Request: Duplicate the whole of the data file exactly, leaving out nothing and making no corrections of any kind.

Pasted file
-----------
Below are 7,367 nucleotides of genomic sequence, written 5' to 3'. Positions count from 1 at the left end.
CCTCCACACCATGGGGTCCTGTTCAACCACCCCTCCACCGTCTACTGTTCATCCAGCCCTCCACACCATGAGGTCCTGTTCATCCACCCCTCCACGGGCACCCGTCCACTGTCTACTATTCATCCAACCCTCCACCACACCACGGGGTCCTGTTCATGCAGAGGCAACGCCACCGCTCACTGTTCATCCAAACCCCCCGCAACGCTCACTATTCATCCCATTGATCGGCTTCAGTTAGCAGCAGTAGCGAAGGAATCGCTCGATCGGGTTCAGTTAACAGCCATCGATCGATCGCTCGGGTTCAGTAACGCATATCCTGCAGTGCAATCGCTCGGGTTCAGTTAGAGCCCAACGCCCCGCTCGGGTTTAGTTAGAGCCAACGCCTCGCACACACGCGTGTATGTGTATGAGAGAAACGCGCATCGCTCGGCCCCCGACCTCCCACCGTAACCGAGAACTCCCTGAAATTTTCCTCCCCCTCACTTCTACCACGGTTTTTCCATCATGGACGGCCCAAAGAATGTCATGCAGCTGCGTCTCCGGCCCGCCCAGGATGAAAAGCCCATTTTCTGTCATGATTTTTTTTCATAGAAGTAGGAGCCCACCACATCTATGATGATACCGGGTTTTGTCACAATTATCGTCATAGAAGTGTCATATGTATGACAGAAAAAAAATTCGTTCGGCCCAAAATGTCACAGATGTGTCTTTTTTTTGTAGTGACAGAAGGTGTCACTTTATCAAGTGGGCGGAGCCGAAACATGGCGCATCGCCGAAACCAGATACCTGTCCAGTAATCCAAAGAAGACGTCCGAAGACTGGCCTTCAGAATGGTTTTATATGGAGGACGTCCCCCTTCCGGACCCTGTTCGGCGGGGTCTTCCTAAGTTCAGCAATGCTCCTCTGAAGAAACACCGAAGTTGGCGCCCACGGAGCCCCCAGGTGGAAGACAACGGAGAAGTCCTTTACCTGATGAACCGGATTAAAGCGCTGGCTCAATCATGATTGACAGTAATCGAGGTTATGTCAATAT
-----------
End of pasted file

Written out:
Below are 7,367 nucleotides of genomic sequence, written 5' to 3'. Positions count from 1 at the left end.
CCTCCACACCATGGGGTCCTGTTCAACCACCCCTCCACCGTCTACTGTTCATCCAGCCCTCCACACCATGAGGTCCTGTTCATCCACCCCTCCACGGGCACCCGTCCACTGTCTACTATTCATCCAACCCTCCACCACACCACGGGGTCCTGTTCATGCAGAGGCAACGCCACCGCTCACTGTTCATCCAAACCCCCCGCAACGCTCACTATTCATCCCATTGATCGGCTTCAGTTAGCAGCAGTAGCGAAGGAATCGCTCGATCGGGTTCAGTTAACAGCCATCGATCGATCGCTCGGGTTCAGTAACGCATATCCTGCAGTGCAATCGCTCGGGTTCAGTTAGAGCCCAACGCCCCGCTCGGGTTTAGTTAGAGCCAACGCCTCGCACACACGCGTGTATGTGTATGAGAGAAACGCGCATCGCTCGGCCCCCGACCTCCCACCGTAACCGAGAACTCCCTGAAATTTTCCTCCCCCTCACTTCTACCACGGTTTTTCCATCATGGACGGCCCAAAGAATGTCATGCAGCTGCGTCTCCGGCCCGCCCAGGATGAAAAGCCCATTTTCTGTCATGATTTTTTTTCATAGAAGTAGGAGCCCACCACATCTATGATGATACCGGGTTTTGTCACAATTATCGTCATAGAAGTGTCATATGTATGACAGAAAAAAAATTCGTTCGGCCCAAAATGTCACAGATGTGTCTTTTTTTTGTAGTGACAGAAGGTGTCACTTTATCAAGTGGGCGGAGCCGAAACATGGCGCATCGCCGAAACCAGATACCTGTCCAGTAATCCAAAGAAGACGTCCGAAGACTGGCCTTCAGAATGGTTTTATATGGAGGACGTCCCCCTTCCGGACCCTGTTCGGCGGGGTCTTCCTAAGTTCAGCAATGCTCCTCTGAAGAAACACCGAAGTTGGCGCCCACGGAGCCCCCAGGTGGAAGACAACGGAGAAGTCCTTTACCTGATGAACCGGATTAAAGCGCTGGCTCAATCATGATTGACAGTAATCGAGGTTATGTCAATAT